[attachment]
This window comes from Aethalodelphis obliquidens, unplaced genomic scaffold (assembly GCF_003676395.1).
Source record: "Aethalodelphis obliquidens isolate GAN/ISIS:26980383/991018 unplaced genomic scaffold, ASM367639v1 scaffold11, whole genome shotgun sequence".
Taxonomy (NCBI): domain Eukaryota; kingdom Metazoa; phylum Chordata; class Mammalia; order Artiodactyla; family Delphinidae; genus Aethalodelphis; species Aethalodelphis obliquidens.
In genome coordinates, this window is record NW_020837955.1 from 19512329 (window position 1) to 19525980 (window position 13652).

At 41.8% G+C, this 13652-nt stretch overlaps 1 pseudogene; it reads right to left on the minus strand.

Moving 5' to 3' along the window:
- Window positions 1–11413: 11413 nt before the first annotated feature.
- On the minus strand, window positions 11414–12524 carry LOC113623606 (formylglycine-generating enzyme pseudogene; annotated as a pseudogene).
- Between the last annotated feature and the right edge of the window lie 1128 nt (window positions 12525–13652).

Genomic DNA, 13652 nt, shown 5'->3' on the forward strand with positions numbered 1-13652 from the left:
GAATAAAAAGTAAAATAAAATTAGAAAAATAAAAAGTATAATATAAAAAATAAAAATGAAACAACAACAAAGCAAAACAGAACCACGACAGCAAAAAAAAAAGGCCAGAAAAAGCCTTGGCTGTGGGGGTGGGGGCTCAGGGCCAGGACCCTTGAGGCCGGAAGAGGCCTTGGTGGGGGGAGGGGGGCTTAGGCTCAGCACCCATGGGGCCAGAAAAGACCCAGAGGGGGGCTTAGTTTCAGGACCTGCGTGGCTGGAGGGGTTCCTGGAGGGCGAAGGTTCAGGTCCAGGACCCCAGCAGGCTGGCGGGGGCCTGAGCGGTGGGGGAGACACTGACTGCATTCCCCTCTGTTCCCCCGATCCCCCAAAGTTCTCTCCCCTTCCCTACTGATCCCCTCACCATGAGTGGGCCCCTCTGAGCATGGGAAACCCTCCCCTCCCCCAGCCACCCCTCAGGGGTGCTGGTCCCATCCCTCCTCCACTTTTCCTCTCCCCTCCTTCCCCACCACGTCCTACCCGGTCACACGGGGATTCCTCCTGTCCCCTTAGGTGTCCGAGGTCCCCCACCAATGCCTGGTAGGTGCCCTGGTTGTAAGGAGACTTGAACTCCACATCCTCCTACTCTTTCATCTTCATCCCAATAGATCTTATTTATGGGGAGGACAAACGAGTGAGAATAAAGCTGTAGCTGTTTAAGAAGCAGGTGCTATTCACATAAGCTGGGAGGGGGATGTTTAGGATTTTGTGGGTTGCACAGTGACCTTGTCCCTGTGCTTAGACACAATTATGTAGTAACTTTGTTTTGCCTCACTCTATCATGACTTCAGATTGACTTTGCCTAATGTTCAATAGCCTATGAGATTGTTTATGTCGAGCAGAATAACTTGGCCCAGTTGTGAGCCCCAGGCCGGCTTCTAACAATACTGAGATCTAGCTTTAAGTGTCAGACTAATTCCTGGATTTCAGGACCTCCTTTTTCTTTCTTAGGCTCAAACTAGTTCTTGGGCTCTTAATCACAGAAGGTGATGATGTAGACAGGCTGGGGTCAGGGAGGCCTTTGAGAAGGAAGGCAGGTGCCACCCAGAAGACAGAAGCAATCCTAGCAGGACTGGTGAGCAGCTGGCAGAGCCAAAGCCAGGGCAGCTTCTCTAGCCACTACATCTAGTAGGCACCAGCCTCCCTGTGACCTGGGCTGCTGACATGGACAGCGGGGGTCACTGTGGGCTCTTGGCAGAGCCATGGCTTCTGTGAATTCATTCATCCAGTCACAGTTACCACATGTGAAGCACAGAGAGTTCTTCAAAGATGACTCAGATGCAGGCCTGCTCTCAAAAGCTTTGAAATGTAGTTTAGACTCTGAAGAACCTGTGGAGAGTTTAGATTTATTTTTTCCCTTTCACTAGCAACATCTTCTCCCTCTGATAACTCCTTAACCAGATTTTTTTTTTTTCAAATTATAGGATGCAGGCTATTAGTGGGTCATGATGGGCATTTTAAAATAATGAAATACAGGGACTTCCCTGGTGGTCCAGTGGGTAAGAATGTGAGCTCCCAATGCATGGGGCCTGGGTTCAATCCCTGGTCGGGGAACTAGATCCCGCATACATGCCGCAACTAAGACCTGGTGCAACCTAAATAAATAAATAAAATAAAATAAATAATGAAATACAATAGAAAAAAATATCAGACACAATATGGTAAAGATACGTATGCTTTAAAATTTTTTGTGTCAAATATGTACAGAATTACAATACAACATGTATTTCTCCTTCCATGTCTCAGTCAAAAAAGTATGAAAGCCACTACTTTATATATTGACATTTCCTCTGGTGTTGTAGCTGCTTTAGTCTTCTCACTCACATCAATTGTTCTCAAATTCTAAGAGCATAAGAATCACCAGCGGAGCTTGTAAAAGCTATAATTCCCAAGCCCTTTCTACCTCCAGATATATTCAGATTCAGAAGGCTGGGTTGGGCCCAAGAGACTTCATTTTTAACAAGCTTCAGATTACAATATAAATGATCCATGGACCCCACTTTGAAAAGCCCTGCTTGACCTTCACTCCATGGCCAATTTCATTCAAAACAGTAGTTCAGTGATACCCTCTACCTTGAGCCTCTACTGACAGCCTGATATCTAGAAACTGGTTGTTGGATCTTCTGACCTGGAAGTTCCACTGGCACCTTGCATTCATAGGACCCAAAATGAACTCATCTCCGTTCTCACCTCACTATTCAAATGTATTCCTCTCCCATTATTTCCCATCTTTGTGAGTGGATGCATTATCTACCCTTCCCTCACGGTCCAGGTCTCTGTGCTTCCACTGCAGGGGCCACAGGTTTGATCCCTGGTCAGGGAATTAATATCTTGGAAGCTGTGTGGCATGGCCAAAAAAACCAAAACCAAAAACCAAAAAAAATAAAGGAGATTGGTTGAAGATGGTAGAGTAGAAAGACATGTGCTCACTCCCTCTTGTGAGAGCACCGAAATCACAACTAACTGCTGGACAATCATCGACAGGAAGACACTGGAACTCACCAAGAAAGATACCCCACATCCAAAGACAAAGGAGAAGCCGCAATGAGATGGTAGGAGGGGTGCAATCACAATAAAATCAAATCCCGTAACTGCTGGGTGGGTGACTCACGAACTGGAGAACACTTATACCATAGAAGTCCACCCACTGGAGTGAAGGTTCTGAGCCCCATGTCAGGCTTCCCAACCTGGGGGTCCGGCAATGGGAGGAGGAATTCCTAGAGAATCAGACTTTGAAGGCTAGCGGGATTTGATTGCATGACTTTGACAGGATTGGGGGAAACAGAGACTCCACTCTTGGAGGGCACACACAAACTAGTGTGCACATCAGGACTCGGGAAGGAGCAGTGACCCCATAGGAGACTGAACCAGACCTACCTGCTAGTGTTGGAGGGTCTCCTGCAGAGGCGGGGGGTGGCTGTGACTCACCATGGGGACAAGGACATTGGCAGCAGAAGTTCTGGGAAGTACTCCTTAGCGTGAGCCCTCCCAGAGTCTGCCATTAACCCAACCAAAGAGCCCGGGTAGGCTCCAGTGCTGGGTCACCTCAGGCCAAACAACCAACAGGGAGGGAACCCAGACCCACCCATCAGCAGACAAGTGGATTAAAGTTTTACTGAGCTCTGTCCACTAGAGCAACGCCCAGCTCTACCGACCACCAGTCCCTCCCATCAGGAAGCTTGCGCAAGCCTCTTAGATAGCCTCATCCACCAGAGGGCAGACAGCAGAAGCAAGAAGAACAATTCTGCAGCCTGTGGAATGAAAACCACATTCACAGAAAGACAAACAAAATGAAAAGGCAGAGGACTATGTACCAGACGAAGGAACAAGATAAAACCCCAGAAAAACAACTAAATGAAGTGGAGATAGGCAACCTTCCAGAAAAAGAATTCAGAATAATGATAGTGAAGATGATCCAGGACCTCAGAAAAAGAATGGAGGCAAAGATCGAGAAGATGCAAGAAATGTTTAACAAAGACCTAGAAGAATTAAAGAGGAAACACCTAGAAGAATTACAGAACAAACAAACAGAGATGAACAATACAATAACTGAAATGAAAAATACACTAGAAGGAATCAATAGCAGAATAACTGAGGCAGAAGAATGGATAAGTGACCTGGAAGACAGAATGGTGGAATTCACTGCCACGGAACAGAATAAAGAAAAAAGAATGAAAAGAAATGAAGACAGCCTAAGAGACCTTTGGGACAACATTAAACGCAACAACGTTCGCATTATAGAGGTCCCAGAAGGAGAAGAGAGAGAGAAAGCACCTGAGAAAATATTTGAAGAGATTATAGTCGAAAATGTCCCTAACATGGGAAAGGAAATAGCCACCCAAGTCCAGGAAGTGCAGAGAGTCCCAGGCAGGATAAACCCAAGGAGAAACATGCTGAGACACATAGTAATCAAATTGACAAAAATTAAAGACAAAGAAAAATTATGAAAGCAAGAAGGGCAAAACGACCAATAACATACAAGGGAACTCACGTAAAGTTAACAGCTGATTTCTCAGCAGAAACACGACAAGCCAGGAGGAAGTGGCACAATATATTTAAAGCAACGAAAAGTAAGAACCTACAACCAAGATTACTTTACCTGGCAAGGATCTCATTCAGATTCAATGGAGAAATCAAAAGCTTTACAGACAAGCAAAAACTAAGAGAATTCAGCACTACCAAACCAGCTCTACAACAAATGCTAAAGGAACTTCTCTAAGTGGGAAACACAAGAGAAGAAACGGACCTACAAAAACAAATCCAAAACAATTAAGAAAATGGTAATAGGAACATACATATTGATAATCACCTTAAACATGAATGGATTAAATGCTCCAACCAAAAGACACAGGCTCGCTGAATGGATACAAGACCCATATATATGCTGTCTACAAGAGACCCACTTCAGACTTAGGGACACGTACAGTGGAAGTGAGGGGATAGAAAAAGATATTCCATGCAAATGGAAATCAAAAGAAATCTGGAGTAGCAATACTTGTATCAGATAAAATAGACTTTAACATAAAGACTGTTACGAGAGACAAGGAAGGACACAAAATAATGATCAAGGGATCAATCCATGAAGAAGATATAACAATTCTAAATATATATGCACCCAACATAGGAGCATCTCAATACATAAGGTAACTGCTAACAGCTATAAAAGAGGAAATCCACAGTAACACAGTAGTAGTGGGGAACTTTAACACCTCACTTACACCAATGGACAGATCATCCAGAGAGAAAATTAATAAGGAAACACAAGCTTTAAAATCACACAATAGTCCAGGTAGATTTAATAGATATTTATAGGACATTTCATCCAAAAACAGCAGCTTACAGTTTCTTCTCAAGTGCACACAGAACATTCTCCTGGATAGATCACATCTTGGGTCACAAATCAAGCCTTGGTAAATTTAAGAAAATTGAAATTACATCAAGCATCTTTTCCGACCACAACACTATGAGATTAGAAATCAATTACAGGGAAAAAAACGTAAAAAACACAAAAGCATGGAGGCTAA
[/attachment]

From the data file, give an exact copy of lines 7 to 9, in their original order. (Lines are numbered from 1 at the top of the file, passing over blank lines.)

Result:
- Window positions 1–11413: 11413 nt before the first annotated feature.
- On the minus strand, window positions 11414–12524 carry LOC113623606 (formylglycine-generating enzyme pseudogene; annotated as a pseudogene).
- Between the last annotated feature and the right edge of the window lie 1128 nt (window positions 12525–13652).